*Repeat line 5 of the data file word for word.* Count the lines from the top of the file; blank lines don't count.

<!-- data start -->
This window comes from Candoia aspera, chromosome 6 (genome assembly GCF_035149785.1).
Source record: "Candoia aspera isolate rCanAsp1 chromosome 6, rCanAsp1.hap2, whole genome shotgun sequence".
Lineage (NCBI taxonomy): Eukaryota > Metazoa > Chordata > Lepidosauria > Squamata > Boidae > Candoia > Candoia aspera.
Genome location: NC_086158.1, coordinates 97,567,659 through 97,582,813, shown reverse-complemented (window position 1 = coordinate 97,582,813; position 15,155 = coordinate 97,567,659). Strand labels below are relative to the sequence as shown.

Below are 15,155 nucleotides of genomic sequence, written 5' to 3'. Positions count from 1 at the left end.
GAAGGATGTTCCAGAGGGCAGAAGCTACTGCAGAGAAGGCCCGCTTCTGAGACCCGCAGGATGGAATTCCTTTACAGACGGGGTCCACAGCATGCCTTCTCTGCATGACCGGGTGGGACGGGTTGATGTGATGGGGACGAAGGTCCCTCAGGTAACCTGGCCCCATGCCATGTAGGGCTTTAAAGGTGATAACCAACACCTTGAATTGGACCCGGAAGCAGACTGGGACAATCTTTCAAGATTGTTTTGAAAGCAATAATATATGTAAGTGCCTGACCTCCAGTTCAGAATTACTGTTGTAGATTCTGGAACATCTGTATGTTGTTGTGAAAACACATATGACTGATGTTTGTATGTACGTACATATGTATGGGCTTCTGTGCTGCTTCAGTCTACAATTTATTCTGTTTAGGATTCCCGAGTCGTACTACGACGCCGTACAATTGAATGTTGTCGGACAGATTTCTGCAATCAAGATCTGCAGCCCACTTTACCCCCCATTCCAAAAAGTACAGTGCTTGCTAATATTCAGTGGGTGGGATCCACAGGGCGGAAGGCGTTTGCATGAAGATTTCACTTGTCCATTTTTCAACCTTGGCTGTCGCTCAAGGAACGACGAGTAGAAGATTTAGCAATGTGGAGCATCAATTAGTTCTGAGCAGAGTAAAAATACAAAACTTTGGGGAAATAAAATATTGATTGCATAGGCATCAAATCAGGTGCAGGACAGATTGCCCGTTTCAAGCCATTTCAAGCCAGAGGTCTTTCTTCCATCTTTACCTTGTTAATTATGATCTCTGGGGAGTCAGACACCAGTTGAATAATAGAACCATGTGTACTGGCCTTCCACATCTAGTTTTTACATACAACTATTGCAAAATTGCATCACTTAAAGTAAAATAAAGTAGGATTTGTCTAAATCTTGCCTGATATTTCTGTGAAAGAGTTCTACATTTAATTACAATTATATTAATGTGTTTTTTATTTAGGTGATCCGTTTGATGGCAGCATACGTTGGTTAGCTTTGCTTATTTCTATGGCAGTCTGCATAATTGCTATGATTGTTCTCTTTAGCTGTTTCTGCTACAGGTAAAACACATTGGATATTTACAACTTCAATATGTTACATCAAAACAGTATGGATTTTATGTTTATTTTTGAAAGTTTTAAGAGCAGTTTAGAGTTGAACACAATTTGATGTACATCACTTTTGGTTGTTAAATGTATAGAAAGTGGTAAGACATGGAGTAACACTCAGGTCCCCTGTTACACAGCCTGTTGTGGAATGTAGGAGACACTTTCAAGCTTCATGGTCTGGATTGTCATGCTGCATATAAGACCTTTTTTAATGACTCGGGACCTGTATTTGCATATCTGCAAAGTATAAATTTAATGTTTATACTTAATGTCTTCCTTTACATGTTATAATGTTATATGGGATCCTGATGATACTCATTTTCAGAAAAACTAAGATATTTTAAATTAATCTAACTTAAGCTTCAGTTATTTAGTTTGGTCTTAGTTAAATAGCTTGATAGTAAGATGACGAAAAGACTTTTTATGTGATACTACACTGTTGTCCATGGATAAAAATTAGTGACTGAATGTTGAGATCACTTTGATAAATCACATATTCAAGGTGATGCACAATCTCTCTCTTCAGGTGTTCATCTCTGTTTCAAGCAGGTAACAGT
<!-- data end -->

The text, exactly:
Below are 15,155 nucleotides of genomic sequence, written 5' to 3'. Positions count from 1 at the left end.